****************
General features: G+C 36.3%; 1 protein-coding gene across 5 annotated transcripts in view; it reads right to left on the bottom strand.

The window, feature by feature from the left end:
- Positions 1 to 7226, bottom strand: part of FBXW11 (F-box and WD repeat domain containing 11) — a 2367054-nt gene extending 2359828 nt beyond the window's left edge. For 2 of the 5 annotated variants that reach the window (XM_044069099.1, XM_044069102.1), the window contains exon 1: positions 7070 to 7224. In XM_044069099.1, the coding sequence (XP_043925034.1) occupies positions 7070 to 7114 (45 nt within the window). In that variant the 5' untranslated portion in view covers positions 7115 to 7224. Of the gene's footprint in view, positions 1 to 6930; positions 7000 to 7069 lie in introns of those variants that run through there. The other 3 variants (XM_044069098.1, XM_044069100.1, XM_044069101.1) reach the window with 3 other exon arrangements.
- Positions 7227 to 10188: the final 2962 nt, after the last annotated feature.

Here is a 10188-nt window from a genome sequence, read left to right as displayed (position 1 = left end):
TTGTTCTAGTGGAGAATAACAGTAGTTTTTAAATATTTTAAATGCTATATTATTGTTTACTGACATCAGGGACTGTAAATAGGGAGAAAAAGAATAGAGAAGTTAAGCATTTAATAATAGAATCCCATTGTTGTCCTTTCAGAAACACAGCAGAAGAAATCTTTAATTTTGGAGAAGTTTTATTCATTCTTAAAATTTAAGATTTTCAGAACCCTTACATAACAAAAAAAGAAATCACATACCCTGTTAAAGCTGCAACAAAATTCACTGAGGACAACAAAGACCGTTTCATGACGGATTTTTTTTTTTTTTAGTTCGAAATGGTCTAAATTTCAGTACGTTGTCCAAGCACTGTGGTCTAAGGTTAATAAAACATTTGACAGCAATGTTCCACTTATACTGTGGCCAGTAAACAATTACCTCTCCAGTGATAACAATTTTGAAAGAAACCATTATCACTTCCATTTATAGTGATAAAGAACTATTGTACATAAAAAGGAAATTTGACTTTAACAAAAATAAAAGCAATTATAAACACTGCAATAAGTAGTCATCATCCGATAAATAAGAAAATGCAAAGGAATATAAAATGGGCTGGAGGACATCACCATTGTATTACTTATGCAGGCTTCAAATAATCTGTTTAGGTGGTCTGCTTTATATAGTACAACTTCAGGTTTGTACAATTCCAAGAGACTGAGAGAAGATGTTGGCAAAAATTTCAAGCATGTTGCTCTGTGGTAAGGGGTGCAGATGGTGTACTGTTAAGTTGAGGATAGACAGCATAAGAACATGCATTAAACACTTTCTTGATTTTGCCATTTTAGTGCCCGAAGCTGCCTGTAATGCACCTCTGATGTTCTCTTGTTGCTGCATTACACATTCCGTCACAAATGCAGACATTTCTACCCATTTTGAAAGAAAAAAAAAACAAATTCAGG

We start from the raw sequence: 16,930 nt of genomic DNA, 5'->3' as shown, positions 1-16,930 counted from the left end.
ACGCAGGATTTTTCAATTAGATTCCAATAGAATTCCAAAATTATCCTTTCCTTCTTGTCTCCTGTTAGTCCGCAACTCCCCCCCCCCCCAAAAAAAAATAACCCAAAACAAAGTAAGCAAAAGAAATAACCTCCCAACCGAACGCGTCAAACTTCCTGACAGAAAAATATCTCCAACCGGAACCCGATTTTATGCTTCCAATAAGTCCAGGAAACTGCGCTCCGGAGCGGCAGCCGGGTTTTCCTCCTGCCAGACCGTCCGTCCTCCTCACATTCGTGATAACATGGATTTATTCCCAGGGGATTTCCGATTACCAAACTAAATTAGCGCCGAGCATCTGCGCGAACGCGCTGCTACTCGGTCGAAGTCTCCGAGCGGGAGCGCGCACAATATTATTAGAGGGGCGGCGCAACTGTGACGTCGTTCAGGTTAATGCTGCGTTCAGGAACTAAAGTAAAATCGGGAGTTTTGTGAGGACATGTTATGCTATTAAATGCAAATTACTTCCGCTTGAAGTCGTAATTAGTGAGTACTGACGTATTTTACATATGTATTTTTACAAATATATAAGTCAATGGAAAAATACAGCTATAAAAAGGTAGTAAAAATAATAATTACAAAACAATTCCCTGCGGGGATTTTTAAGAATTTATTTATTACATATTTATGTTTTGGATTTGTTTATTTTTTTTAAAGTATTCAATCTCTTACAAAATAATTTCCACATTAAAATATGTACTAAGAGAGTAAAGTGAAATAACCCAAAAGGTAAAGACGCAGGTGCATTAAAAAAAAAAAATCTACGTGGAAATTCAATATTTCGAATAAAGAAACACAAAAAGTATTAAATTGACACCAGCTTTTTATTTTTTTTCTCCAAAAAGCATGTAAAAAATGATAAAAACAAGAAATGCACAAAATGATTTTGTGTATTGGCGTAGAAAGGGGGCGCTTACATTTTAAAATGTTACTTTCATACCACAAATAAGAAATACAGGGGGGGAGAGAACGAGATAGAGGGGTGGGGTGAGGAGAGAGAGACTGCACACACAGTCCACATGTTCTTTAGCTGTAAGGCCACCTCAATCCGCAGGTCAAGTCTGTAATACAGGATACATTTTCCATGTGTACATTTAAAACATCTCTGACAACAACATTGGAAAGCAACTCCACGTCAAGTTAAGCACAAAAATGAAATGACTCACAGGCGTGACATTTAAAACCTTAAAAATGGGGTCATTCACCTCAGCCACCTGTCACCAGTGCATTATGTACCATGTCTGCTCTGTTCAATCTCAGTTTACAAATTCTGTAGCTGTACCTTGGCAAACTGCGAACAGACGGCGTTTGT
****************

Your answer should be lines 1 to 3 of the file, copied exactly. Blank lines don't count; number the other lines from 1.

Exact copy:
General features: G+C 36.3%; 1 protein-coding gene across 5 annotated transcripts in view; it reads right to left on the bottom strand.

The window, feature by feature from the left end:
- Positions 1 to 7226, bottom strand: part of FBXW11 (F-box and WD repeat domain containing 11) — a 2367054-nt gene extending 2359828 nt beyond the window's left edge. For 2 of the 5 annotated variants that reach the window (XM_044069099.1, XM_044069102.1), the window contains exon 1: positions 7070 to 7224. In XM_044069099.1, the coding sequence (XP_043925034.1) occupies positions 7070 to 7114 (45 nt within the window). In that variant the 5' untranslated portion in view covers positions 7115 to 7224. Of the gene's footprint in view, positions 1 to 6930; positions 7000 to 7069 lie in introns of those variants that run through there. The other 3 variants (XM_044069098.1, XM_044069100.1, XM_044069101.1) reach the window with 3 other exon arrangements.